New name, same game for communities
Table Tennis England is putting a new spin on their project designed to help organisations introduce table tennis into the community. Previously called Loop in the Community, the initiative has been relaunched as Ping in the Community.
The name change is due to the project falling more naturally within the Ping! family alongside the Ping! festival and Ping Pong Parlours, which both bring free table tennis into the places people already spend time in their everyday lives.
The aims are unchanged. Ping in the Community will continue to help community groups and organisations get more active, healthy and closer together by supplying subsidised table packages containing everything required to get people, including disabled people, playing and enjoying the game.
Keely Armitt, Head of Participation at Table Tennis England, said:
"The 'Community' initiative aims to give all groups of society access to free or very affordable table tennis, and as such it aligns perfectly with the Ping! project which has successfully been delivering free table tennis in non-traditional places for the past nine years. Ping! has grown over time from a summer festival into a year-round project, with a vast reach, and the hope is that by embedding table tennis into community places, many more people will play the game regularly and enjoy the many health and well-being benefits this brings.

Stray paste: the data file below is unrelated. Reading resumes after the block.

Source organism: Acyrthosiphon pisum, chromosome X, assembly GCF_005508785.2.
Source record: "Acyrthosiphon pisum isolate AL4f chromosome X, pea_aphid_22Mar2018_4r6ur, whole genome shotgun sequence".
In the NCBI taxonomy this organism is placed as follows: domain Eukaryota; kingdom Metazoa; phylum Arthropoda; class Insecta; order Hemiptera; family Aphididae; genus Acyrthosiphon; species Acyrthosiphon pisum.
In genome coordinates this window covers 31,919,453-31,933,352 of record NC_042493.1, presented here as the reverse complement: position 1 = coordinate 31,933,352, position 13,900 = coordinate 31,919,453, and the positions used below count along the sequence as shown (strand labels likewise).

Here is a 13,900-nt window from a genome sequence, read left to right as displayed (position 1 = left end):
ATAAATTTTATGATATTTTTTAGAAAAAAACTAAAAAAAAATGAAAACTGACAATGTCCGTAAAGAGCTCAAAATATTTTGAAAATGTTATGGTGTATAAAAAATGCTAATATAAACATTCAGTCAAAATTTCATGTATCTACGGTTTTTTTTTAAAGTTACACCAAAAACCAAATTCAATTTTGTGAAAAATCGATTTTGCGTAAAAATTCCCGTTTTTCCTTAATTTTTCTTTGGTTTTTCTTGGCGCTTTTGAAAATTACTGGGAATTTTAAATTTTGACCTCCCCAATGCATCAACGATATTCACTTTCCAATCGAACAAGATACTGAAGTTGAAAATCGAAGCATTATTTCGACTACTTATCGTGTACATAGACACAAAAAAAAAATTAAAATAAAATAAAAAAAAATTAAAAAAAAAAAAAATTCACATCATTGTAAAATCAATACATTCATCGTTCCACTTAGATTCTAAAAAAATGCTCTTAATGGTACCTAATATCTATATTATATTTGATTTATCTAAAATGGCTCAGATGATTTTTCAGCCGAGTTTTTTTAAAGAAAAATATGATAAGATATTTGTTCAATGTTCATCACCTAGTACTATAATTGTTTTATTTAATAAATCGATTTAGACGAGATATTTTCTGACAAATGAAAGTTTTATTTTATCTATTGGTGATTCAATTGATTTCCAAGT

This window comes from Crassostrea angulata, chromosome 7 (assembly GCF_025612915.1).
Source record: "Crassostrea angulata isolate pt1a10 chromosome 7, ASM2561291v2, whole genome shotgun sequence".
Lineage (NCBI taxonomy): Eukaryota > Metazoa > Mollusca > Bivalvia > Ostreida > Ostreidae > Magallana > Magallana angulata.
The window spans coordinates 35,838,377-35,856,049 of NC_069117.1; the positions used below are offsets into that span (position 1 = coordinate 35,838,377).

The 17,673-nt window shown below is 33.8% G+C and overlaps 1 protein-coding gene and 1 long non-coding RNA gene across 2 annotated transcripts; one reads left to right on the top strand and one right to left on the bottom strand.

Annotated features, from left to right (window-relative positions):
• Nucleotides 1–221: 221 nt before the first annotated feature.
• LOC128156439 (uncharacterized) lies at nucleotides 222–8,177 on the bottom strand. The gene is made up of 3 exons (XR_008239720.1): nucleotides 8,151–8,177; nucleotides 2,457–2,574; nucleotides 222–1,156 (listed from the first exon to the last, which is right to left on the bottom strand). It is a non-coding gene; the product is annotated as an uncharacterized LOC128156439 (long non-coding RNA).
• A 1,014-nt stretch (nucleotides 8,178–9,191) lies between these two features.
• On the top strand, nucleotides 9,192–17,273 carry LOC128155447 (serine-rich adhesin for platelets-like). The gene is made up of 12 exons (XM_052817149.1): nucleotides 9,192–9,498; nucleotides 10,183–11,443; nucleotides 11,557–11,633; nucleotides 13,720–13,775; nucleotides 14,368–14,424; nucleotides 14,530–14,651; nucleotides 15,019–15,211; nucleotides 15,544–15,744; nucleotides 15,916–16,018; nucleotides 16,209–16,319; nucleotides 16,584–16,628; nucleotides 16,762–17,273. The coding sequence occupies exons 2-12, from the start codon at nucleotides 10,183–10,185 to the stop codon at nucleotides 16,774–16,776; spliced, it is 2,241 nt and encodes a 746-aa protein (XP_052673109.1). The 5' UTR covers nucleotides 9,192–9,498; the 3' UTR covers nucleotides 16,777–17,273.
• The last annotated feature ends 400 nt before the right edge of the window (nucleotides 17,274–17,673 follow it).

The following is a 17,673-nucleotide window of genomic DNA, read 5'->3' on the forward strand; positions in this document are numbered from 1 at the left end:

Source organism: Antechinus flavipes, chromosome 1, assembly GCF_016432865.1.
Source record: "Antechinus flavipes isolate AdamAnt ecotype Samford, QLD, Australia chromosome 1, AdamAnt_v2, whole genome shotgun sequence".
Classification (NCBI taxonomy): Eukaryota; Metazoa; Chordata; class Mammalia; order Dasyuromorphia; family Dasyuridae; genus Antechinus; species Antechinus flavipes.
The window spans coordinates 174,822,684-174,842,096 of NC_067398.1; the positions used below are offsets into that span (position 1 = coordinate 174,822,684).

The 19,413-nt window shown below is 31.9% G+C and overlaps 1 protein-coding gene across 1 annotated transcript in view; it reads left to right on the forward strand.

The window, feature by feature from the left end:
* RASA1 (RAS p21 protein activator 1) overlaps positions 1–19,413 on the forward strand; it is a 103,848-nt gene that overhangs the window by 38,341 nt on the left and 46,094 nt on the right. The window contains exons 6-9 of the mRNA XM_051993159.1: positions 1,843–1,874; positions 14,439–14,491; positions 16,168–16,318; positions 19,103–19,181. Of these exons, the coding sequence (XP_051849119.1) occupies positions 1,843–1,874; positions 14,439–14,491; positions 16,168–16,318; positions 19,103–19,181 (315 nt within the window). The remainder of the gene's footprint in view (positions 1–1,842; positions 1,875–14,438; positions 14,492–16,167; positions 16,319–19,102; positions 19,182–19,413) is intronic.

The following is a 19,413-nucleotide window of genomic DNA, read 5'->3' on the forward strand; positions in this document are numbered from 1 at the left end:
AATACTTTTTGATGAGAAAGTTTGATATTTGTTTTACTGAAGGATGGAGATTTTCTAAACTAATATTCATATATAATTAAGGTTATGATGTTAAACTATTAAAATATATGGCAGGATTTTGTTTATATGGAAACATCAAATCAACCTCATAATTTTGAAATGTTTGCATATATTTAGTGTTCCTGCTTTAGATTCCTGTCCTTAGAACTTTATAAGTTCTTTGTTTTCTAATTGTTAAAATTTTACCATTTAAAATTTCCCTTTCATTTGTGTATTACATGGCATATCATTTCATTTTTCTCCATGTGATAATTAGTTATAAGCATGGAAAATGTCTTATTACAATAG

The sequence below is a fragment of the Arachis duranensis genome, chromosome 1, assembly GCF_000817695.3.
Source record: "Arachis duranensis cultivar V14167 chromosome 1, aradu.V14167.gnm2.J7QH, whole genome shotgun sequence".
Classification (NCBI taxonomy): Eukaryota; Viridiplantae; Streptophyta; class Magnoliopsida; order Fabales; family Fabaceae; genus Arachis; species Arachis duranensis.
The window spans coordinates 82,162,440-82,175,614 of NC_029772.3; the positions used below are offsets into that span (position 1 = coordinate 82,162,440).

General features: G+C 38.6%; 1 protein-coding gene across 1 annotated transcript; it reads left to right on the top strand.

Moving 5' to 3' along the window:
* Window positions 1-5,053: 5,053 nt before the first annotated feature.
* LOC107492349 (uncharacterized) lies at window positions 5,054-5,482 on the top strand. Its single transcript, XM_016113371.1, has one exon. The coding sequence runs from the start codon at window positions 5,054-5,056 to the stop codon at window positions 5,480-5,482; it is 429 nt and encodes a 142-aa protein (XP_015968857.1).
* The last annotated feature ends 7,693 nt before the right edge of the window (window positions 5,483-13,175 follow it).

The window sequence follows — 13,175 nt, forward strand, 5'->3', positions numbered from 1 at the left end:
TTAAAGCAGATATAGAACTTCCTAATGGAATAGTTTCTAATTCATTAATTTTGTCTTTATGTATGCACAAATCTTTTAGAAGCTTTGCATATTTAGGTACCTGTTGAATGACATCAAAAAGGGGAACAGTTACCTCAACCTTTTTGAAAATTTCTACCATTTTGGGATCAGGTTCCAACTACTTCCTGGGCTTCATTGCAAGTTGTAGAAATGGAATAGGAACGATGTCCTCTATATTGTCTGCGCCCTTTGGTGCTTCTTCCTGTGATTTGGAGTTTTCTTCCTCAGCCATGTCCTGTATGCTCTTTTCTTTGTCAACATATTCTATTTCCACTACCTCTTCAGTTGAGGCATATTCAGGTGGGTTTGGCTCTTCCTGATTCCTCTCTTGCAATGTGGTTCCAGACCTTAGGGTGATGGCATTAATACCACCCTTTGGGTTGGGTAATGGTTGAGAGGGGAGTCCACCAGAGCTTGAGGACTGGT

"Workplaces are still able to purchase subsidised table tennis packages through our Loop at Work initiative, and we also have a range of packages for the Clubhouse and Campus."
The project has been well received by group leaders, who recognise it as a powerful way to help integrate and socialise their communities.
Community group leaders, said:
"It keeps residents occupied, helps with their memory as well as interaction. It’s a social activity that most enjoy."
"Get’s people to join in, engage with everybody and is something anybody can do."
"It’s brilliant. Everyone’s involved, everyone’s enjoying it and it’s a great way to keep fit!"
Playing table tennis can improve mental well-being, cognitive function and can build confidence and self-esteem. It's an easily adaptable activity making it accessible for people with a range of impairments and long term health conditions. It doesn't require a change of clothing and can de played in flexible short bouts.